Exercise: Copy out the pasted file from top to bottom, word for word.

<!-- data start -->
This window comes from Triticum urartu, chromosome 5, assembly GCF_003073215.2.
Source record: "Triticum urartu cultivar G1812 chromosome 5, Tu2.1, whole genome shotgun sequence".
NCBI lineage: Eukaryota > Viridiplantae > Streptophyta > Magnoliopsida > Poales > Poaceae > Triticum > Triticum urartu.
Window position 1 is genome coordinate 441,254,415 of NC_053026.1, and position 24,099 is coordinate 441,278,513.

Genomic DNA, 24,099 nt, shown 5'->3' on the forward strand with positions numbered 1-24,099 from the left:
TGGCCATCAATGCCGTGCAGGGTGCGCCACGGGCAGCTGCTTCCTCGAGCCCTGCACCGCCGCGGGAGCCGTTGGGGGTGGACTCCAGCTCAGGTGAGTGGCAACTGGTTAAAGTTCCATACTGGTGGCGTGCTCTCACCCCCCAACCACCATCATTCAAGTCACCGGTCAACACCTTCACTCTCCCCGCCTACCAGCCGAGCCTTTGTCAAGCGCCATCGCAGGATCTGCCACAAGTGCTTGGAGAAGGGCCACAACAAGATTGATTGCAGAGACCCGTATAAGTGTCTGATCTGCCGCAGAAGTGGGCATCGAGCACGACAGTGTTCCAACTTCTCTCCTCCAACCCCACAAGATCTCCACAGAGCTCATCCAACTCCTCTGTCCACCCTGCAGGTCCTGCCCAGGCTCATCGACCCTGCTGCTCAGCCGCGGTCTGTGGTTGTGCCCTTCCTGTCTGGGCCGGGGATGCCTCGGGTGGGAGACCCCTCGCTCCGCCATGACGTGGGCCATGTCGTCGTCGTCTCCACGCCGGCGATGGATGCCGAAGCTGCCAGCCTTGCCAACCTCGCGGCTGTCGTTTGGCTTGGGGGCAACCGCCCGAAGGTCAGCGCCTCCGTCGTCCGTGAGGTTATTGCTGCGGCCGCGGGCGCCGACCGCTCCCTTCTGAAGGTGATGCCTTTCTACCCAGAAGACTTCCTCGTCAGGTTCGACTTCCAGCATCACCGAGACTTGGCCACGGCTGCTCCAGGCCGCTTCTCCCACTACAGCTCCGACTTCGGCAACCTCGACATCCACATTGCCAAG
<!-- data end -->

This window comes from Triticum urartu, chromosome 5, assembly GCF_003073215.2.
Source record: "Triticum urartu cultivar G1812 chromosome 5, Tu2.1, whole genome shotgun sequence".
NCBI lineage: Eukaryota > Viridiplantae > Streptophyta > Magnoliopsida > Poales > Poaceae > Triticum > Triticum urartu.
Window position 1 is genome coordinate 441,254,415 of NC_053026.1, and position 24,099 is coordinate 441,278,513.

Genomic DNA, 24,099 nt, shown 5'->3' on the forward strand with positions numbered 1-24,099 from the left:
TGGCCATCAATGCCGTGCAGGGTGCGCCACGGGCAGCTGCTTCCTCGAGCCCTGCACCGCCGCGGGAGCCGTTGGGGGTGGACTCCAGCTCAGGTGAGTGGCAACTGGTTAAAGTTCCATACTGGTGGCGTGCTCTCACCCCCCAACCACCATCATTCAAGTCACCGGTCAACACCTTCACTCTCCCCGCCTACCAGCCGAGCCTTTGTCAAGCGCCATCGCAGGATCTGCCACAAGTGCTTGGAGAAGGGCCACAACAAGATTGATTGCAGAGACCCGTATAAGTGTCTGATCTGCCGCAGAAGTGGGCATCGAGCACGACAGTGTTCCAACTTCTCTCCTCCAACCCCACAAGATCTCCACAGAGCTCATCCAACTCCTCTGTCCACCCTGCAGGTCCTGCCCAGGCTCATCGACCCTGCTGCTCAGCCGCGGTCTGTGGTTGTGCCCTTCCTGTCTGGGCCGGGGATGCCTCGGGTGGGAGACCCCTCGCTCCGCCATGACGTGGGCCATGTCGTCGTCGTCTCCACGCCGGCGATGGATGCCGAAGCTGCCAGCCTTGCCAACCTCGCGGCTGTCGTTTGGCTTGGGGGCAACCGCCCGAAGGTCAGCGCCTCCGTCGTCCGTGAGGTTATTGCTGCGGCCGCGGGCGCCGACCGCTCCCTTCTGAAGGTGATGCCTTTCTACCCAGAAGACTTCCTCGTCAGGTTCGACTTCCAGCATCACCGAGACTTGGCCACGGCTGCTCCAGGCCGCTTCTCCCACTACAGCTCCGACTTCGGCAACCTCGACATCCACATTGCCAAG